When you file Chapter 13 bankruptcy, the repayment plan generally lasts three to five years. Unfortunately, a lot can go wrong in that time. Job loss, injury, illness, divorce, or adding to your family can impact your ability to make payments as agreed to in your bankruptcy. So what happens if you can’t make your Chapter 13 bankruptcy payments?
If you fail to make bankruptcy payments as agreed, your case could be dismissed by the bankruptcy trustee. If your bankruptcy case is dismissed, you will no longer have any protection from creditors and they can pursue you for payment via lawsuits, garnishments, and liens. Fortunately, there is a lot you can do to avoid a bankruptcy dismissal.
Notify Your Attorney
As soon as you realize that you can no longer make your Chapter 13 bankruptcy payments, notify your attorney. Let your bankruptcy attorney know in writing why you can’t pay so that they can immediately notify the bankruptcy court and inform you of your options.
When you’re experiencing a temporary change in your finances, the bankruptcy trustee may be willing to suspend your payment obligations until your finances improve. For example, if you were laid off from your job, you might receive a Chapter 13 payment suspension for a few months until you find a new job. You will need to prove to the bankruptcy trustee that you are in fact experiencing a financial hardship before you’re considered for a payment suspension.
If your finances have changed permanently or for the foreseeable future, you can request that the bankruptcy court reduce your payment amount. However, you may not be allowed to modify your bankruptcy payment agreement if it means that doing so would leave certain priority creditors unpaid. For example, you must make child support payments, this cannot go unpaid due to a payment reduction.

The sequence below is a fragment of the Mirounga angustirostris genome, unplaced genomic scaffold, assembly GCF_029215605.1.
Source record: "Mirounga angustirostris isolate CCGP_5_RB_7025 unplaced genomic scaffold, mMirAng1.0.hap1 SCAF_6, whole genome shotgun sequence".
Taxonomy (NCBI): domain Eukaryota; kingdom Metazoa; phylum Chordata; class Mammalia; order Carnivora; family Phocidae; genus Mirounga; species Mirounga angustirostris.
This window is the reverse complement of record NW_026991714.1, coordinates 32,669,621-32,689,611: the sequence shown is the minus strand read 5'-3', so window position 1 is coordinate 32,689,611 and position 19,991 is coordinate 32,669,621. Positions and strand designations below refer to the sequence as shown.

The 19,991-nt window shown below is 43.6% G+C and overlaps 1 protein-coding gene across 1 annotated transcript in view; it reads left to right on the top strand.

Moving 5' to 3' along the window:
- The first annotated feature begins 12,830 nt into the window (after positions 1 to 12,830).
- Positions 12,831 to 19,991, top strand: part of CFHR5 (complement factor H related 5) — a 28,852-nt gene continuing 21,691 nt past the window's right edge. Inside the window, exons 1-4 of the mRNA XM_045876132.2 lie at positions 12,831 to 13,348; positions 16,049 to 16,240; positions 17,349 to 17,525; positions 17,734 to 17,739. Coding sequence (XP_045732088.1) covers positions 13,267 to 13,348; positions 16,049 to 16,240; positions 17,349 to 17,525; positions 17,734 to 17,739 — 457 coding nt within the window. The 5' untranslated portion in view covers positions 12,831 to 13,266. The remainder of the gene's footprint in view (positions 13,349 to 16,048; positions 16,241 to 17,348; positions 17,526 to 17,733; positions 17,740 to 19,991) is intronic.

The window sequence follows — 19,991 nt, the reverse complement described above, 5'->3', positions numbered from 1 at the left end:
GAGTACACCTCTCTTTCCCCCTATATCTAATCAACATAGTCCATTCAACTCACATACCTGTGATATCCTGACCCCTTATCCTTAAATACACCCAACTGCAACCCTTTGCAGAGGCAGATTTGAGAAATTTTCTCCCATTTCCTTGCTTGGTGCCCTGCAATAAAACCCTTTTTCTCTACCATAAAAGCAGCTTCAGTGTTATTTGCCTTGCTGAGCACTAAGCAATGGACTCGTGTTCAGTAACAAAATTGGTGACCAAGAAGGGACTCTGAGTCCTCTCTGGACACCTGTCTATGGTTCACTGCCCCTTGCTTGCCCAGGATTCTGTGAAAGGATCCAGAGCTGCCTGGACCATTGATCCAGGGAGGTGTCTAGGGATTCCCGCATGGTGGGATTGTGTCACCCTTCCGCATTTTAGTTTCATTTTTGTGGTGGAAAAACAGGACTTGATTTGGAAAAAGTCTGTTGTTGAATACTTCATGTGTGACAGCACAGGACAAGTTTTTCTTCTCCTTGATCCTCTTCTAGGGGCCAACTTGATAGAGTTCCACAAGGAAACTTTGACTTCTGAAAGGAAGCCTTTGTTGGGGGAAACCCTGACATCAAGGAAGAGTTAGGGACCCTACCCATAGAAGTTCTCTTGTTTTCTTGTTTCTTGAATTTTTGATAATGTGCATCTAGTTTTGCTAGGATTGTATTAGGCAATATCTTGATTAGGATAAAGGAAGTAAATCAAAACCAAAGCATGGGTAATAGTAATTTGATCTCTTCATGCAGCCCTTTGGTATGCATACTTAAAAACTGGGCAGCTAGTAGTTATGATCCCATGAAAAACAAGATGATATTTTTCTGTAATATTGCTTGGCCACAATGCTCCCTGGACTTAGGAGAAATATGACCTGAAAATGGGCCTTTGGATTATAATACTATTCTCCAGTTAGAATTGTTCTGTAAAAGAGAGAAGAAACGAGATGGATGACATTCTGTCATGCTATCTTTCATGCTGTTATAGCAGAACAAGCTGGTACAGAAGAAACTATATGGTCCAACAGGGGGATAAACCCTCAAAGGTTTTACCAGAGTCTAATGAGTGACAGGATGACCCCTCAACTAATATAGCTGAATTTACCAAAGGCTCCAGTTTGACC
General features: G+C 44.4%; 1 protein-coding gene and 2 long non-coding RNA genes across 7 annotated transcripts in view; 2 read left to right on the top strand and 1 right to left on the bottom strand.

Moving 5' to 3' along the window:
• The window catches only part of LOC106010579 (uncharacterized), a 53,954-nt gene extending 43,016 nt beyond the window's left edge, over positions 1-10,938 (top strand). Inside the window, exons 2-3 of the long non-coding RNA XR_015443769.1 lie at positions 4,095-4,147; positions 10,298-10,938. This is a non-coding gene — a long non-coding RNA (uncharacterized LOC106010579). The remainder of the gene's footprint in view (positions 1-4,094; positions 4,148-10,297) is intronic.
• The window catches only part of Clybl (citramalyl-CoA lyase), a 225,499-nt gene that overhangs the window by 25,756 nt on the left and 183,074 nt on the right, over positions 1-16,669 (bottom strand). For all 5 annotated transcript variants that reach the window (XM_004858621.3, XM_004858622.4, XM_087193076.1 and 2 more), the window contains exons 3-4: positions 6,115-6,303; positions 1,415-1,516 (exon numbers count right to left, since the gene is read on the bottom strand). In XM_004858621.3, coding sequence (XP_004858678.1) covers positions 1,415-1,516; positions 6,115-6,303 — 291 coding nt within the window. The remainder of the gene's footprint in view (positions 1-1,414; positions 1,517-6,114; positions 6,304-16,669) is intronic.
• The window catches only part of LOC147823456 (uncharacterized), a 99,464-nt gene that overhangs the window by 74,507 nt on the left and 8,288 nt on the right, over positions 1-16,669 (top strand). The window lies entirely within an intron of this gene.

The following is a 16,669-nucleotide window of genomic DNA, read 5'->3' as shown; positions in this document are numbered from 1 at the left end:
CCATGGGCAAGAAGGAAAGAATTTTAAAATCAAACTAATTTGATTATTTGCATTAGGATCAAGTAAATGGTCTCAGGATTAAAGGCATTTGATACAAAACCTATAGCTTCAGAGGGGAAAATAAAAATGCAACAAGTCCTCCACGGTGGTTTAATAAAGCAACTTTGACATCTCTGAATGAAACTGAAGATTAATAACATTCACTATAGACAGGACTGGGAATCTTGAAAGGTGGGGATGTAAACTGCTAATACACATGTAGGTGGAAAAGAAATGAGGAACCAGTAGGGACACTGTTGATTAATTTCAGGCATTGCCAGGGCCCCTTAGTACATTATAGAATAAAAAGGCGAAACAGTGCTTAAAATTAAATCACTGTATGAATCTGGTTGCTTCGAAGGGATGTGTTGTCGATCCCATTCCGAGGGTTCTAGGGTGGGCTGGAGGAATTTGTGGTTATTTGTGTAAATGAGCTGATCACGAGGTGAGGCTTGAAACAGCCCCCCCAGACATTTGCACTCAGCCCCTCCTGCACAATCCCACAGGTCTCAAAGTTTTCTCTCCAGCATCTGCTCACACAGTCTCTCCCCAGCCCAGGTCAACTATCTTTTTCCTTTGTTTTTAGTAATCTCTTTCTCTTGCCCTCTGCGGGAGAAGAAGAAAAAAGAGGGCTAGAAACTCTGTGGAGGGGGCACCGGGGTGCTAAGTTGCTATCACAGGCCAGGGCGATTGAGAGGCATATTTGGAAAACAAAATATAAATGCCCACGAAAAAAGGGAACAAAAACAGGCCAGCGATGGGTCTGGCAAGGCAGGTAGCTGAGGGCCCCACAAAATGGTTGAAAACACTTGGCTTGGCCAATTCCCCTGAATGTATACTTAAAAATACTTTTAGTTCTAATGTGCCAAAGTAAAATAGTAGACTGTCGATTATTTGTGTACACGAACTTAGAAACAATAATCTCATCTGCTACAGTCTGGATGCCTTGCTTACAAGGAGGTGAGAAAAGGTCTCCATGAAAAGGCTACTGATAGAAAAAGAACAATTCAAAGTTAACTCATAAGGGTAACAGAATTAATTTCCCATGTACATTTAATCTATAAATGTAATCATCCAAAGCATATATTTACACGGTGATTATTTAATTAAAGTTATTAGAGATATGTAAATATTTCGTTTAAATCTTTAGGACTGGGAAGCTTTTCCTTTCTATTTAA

If your financial situation is likely to be permanent and you can’t make reduced payments, you may be allowed to convert your Chapter 13 bankruptcy into a Chapter 7 bankruptcy. Converting your case to a Chapter 7 bankruptcy means that you will be allowed to discharge your unsecured debts. But you can only convert to a Chapter 7 bankruptcy if you pass the means test.
If you find that none of the above options are feasible for you, you can always voluntarily dismiss your case and refile at a later date. For example, if you know that you will likely find another job in six to twelve months, dismissing your case and refilling in a year may be a good option.
If you’re unable to make your Chapter 13 bankruptcy payments, talk to your attorney about your options. A qualified bankruptcy attorney can examine your financial situation and recommend the best strategy for you case.